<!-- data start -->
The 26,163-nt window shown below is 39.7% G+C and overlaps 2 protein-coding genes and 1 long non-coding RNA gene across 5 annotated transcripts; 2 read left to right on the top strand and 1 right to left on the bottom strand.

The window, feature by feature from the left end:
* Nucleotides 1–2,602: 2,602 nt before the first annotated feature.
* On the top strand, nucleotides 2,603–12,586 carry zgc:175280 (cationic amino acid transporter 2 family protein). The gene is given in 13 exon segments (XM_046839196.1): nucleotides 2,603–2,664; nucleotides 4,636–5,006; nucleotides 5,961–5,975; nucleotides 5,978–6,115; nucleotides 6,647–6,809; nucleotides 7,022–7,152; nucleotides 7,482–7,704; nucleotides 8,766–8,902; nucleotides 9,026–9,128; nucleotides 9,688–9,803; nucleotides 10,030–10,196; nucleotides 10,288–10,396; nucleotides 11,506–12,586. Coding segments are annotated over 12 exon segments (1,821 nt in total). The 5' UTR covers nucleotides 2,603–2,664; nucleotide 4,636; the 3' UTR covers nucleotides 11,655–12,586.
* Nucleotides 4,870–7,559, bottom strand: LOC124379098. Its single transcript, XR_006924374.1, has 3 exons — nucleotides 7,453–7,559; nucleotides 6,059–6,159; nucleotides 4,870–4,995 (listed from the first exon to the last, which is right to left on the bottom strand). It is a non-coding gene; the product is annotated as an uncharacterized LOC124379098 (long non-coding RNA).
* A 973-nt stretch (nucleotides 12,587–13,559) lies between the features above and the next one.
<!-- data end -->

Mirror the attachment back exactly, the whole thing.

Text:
The 26,163-nt window shown below is 39.7% G+C and overlaps 2 protein-coding genes and 1 long non-coding RNA gene across 5 annotated transcripts; 2 read left to right on the top strand and 1 right to left on the bottom strand.

The window, feature by feature from the left end:
* Nucleotides 1–2,602: 2,602 nt before the first annotated feature.
* On the top strand, nucleotides 2,603–12,586 carry zgc:175280 (cationic amino acid transporter 2 family protein). The gene is given in 13 exon segments (XM_046839196.1): nucleotides 2,603–2,664; nucleotides 4,636–5,006; nucleotides 5,961–5,975; nucleotides 5,978–6,115; nucleotides 6,647–6,809; nucleotides 7,022–7,152; nucleotides 7,482–7,704; nucleotides 8,766–8,902; nucleotides 9,026–9,128; nucleotides 9,688–9,803; nucleotides 10,030–10,196; nucleotides 10,288–10,396; nucleotides 11,506–12,586. Coding segments are annotated over 12 exon segments (1,821 nt in total). The 5' UTR covers nucleotides 2,603–2,664; nucleotide 4,636; the 3' UTR covers nucleotides 11,655–12,586.
* Nucleotides 4,870–7,559, bottom strand: LOC124379098. Its single transcript, XR_006924374.1, has 3 exons — nucleotides 7,453–7,559; nucleotides 6,059–6,159; nucleotides 4,870–4,995 (listed from the first exon to the last, which is right to left on the bottom strand). It is a non-coding gene; the product is annotated as an uncharacterized LOC124379098 (long non-coding RNA).
* A 973-nt stretch (nucleotides 12,587–13,559) lies between the features above and the next one.